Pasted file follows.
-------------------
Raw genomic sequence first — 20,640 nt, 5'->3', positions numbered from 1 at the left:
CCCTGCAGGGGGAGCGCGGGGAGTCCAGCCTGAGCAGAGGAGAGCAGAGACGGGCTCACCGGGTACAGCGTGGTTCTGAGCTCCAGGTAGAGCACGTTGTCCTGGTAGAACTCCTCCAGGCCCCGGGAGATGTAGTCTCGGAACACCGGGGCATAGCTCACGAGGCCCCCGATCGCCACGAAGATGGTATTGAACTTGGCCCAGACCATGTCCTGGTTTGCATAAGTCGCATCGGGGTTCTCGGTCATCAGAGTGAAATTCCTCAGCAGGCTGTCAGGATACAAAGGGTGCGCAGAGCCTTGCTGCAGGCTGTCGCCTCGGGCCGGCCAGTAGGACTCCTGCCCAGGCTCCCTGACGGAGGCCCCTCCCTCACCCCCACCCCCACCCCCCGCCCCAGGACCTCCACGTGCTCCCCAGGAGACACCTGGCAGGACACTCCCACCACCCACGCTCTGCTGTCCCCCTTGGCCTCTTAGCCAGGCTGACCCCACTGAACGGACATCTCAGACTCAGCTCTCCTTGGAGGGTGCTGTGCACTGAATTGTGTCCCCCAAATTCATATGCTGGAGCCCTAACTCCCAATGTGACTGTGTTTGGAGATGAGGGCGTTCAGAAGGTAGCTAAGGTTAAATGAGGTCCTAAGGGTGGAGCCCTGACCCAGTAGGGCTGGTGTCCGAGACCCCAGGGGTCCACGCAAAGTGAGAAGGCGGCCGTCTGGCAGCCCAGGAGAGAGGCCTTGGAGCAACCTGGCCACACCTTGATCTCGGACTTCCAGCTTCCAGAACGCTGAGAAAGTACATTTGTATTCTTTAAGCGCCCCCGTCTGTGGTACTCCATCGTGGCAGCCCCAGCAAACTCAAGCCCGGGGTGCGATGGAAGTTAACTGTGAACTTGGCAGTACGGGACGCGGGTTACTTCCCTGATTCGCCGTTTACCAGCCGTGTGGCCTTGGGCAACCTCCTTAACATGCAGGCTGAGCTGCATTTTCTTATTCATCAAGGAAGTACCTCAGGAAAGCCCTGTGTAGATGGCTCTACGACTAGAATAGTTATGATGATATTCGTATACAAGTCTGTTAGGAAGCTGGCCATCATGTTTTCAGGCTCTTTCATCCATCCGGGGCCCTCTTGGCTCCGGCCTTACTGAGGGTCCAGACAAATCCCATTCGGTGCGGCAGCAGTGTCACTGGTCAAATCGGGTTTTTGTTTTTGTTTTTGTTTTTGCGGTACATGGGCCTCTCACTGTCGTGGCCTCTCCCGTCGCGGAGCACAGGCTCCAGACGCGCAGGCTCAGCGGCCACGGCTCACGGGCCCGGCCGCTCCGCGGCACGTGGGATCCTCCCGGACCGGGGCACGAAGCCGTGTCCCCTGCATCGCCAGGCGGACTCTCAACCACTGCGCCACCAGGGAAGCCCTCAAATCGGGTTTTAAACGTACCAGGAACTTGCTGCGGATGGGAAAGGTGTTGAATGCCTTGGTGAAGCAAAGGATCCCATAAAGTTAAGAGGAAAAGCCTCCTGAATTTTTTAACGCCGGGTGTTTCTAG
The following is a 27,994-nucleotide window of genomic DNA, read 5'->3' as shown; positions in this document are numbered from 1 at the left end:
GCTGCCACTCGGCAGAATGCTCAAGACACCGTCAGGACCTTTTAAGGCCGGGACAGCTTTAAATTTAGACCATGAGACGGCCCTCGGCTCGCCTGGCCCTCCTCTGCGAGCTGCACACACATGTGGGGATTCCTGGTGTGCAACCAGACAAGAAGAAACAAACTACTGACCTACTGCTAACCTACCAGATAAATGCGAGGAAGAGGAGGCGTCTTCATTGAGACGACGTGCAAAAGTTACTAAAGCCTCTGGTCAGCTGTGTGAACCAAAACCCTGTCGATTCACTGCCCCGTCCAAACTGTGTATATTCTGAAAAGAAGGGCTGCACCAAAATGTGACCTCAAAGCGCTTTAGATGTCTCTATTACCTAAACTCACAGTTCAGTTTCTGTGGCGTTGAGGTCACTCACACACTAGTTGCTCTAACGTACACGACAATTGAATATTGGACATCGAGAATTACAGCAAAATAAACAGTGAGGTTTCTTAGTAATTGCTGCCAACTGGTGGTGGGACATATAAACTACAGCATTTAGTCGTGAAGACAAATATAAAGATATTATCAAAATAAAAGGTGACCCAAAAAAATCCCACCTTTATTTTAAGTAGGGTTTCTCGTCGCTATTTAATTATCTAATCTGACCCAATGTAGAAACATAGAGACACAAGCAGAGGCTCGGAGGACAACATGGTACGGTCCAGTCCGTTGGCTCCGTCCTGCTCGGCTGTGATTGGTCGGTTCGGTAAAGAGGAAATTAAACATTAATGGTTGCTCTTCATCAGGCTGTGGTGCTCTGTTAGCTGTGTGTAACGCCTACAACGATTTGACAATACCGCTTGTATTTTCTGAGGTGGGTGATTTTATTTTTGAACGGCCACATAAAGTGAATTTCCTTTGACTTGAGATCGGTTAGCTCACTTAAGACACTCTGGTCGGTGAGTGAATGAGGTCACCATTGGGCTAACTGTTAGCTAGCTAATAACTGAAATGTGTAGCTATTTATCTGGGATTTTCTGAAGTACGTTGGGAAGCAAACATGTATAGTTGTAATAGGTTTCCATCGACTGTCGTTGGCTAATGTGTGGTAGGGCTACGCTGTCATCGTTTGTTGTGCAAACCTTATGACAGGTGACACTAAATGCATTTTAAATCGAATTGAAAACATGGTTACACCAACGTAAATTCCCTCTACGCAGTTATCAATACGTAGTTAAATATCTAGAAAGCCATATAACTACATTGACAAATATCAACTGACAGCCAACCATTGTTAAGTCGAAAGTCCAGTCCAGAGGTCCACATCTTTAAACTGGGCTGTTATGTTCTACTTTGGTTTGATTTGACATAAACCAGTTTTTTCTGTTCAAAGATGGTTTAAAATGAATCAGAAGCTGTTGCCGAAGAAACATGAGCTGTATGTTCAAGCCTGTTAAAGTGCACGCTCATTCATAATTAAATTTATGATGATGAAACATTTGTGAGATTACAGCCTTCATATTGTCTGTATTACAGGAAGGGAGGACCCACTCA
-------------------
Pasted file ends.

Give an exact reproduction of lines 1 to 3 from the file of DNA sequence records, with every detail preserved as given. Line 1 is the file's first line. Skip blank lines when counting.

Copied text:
Raw genomic sequence first — 20,640 nt, 5'->3', positions numbered from 1 at the left:
CCCTGCAGGGGGAGCGCGGGGAGTCCAGCCTGAGCAGAGGAGAGCAGAGACGGGCTCACCGGGTACAGCGTGGTTCTGAGCTCCAGGTAGAGCACGTTGTCCTGGTAGAACTCCTCCAGGCCCCGGGAGATGTAGTCTCGGAACACCGGGGCATAGCTCACGAGGCCCCCGATCGCCACGAAGATGGTATTGAACTTGGCCCAGACCATGTCCTGGTTTGCATAAGTCGCATCGGGGTTCTCGGTCATCAGAGTGAAATTCCTCAGCAGGCTGTCAGGATACAAAGGGTGCGCAGAGCCTTGCTGCAGGCTGTCGCCTCGGGCCGGCCAGTAGGACTCCTGCCCAGGCTCCCTGACGGAGGCCCCTCCCTCACCCCCACCCCCACCCCCCGCCCCAGGACCTCCACGTGCTCCCCAGGAGACACCTGGCAGGACACTCCCACCACCCACGCTCTGCTGTCCCCCTTGGCCTCTTAGCCAGGCTGACCCCACTGAACGGACATCTCAGACTCAGCTCTCCTTGGAGGGTGCTGTGCACTGAATTGTGTCCCCCAAATTCATATGCTGGAGCCCTAACTCCCAATGTGACTGTGTTTGGAGATGAGGGCGTTCAGAAGGTAGCTAAGGTTAAATGAGGTCCTAAGGGTGGAGCCCTGACCCAGTAGGGCTGGTGTCCGAGACCCCAGGGGTCCACGCAAAGTGAGAAGGCGGCCGTCTGGCAGCCCAGGAGAGAGGCCTTGGAGCAACCTGGCCACACCTTGATCTCGGACTTCCAGCTTCCAGAACGCTGAGAAAGTACATTTGTATTCTTTAAGCGCCCCCGTCTGTGGTACTCCATCGTGGCAGCCCCAGCAAACTCAAGCCCGGGGTGCGATGGAAGTTAACTGTGAACTTGGCAGTACGGGACGCGGGTTACTTCCCTGATTCGCCGTTTACCAGCCGTGTGGCCTTGGGCAACCTCCTTAACATGCAGGCTGAGCTGCATTTTCTTATTCATCAAGGAAGTACCTCAGGAAAGCCCTGTGTAGATGGCTCTACGACTAGAATAGTTATGATGATATTCGTATACAAGTCTGTTAGGAAGCTGGCCATCATGTTTTCAGGCTCTTTCATCCATCCGGGGCCCTCTTGGCTCCGGCCTTACTGAGGGTCCAGACAAATCCCATTCGGTGCGGCAGCAGTGTCACTGGTCAAATCGGGTTTTTGTTTTTGTTTTTGTTTTTGCGGTACATGGGCCTCTCACTGTCGTGGCCTCTCCCGTCGCGGAGCACAGGCTCCAGACGCGCAGGCTCAGCGGCCACGGCTCACGGGCCCGGCCGCTCCGCGGCACGTGGGATCCTCCCGGACCGGGGCACGAAGCCGTGTCCCCTGCATCGCCAGGCGGACTCTCAACCACTGCGCCACCAGGGAAGCCCTCAAATCGGGTTTTAAACGTACCAGGAACTTGCTGCGGATGGGAAAGGTGTTGAATGCCTTGGTGAAGCAAAGGATCCCATAAAGTTAAGAGGAAAAGCCTCCTGAATTTTTTAACGCCGGGTGTTTCTAG
The following is a 27,994-nucleotide window of genomic DNA, read 5'->3' as shown; positions in this document are numbered from 1 at the left end: